Elephant poachers reported in Cameroon's Dzanga-Ndoki National Park
A photo from August 2010 shows a Kenya Wildlife Services ranger standing guard over an ivory haul as it is moved through Jomo Kenyatta Airport in Nairobi. (AFP)
Bad news about elephants just doesn’t seem to end, does it?
World Wildlife Fund says poachers have entered one of Africa’s unique elephant habitats, Dzanga-Ndoki National Park, in Cameroon.
A group of 17 armed “individuals” entered the park earlier this week and headed for the Dzanga Bai, locally known as the “village of elephants," a large clearing where between 50 and 200 elephants congregate every day to drink mineral salts present in the sands, said a WWF news release
Reportedly, two WWF-supported local researchers were approached by some members of this armed group in the forest on Monday, asking for food and directions to a viewing tower used by scientists and tourists to observe elephants.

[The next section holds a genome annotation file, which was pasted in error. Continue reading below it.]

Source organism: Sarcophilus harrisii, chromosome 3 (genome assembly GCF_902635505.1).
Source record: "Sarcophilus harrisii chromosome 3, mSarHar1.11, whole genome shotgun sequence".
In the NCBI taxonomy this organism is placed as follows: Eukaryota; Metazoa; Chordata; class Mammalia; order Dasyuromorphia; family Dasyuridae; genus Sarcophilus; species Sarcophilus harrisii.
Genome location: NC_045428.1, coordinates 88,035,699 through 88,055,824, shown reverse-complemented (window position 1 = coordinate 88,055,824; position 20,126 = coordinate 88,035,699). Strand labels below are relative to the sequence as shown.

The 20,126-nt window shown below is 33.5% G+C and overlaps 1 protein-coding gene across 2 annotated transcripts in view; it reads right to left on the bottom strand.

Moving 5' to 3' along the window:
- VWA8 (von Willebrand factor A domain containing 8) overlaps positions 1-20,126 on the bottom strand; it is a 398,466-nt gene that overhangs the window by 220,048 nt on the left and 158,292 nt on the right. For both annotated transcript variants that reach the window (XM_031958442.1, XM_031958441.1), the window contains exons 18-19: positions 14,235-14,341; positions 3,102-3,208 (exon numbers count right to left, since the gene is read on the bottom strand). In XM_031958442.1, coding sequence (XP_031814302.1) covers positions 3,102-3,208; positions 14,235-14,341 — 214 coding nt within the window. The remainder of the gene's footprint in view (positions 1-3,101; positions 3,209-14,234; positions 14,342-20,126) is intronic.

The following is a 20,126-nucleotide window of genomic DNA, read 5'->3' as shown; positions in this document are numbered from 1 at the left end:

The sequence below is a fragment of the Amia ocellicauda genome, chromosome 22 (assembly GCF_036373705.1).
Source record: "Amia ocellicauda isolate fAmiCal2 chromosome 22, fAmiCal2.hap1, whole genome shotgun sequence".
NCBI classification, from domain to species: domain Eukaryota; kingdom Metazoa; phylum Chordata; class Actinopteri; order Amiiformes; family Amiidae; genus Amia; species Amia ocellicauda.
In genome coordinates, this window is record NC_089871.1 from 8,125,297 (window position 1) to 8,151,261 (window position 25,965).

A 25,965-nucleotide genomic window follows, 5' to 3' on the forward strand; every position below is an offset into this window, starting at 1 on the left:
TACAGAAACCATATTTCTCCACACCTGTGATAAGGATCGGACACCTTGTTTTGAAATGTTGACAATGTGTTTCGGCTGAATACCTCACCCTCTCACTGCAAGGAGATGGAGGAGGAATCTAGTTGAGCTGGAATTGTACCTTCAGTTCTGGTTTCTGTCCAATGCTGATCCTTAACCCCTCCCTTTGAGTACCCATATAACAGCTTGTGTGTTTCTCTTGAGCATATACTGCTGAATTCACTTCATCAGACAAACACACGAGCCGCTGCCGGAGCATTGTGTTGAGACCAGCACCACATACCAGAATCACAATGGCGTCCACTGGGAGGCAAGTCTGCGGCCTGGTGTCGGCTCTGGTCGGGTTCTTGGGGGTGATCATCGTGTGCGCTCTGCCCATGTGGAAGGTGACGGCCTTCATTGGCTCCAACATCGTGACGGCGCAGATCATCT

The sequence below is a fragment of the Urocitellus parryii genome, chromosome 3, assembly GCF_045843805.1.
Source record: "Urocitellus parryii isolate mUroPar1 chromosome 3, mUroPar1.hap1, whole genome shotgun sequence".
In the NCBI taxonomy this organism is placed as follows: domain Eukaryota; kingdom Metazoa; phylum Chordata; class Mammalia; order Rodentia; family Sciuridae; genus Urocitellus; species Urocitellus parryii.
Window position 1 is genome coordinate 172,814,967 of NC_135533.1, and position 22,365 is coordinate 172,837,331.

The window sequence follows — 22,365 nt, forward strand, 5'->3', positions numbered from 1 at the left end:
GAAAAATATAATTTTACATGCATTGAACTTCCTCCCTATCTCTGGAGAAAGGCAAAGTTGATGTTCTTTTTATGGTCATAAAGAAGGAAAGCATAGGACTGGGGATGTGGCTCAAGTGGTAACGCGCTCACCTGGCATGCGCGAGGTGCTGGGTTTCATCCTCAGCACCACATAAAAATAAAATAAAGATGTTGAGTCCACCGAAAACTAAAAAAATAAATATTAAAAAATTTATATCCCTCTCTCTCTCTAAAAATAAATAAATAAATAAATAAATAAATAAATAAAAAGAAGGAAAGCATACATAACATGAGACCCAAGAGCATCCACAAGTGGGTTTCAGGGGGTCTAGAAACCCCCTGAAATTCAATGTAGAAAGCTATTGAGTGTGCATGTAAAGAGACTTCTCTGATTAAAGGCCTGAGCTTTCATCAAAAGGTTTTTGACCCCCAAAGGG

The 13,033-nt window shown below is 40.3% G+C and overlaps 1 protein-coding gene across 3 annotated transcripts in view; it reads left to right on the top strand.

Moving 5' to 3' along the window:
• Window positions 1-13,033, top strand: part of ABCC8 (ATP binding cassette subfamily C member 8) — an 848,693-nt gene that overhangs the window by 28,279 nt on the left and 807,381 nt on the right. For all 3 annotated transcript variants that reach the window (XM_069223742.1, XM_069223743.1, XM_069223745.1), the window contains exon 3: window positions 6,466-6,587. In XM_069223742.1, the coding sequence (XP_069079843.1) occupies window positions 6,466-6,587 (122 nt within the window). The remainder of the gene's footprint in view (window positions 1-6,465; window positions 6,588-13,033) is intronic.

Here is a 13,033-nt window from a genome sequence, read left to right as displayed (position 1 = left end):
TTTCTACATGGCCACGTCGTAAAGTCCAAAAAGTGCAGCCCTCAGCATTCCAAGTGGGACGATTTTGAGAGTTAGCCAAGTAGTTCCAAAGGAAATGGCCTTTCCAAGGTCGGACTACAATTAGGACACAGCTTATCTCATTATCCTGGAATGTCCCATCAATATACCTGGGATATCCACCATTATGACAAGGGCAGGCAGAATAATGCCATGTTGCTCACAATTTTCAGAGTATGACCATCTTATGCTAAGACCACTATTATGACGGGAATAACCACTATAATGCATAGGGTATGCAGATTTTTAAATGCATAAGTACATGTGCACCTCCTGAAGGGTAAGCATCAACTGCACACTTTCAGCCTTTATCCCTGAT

The researchers said they gave a false lead and ran away. But they soon heard gunshots.
It is not exactly clear what happened after.
“Unless swift and decisive action is taken, it appears highly likely that poachers will take advantage of the chaos and instability of the country to slaughter the elephants living in this unique World Heritage Site,” Jim Leape, WWF international director general said in the statement.
In Bouba N’Djida, Cameroon’s other national park, poachers killed at least 300 elephants in February 2012.
There were up to 5 million elephants in Africa 70 years ago. Today, just several hundred thousand are left and in the past year, an estimated 32,000 elephants have been killed for their ivory.
Black-market ivory sells for about $1,300 (CDN) per pound.
Raveena Aulakh is the Star's environment reporter. She is intrigued by climate change and its impact, now and long-term, and wildlife. Follow her on Twitter @raveenaaulakh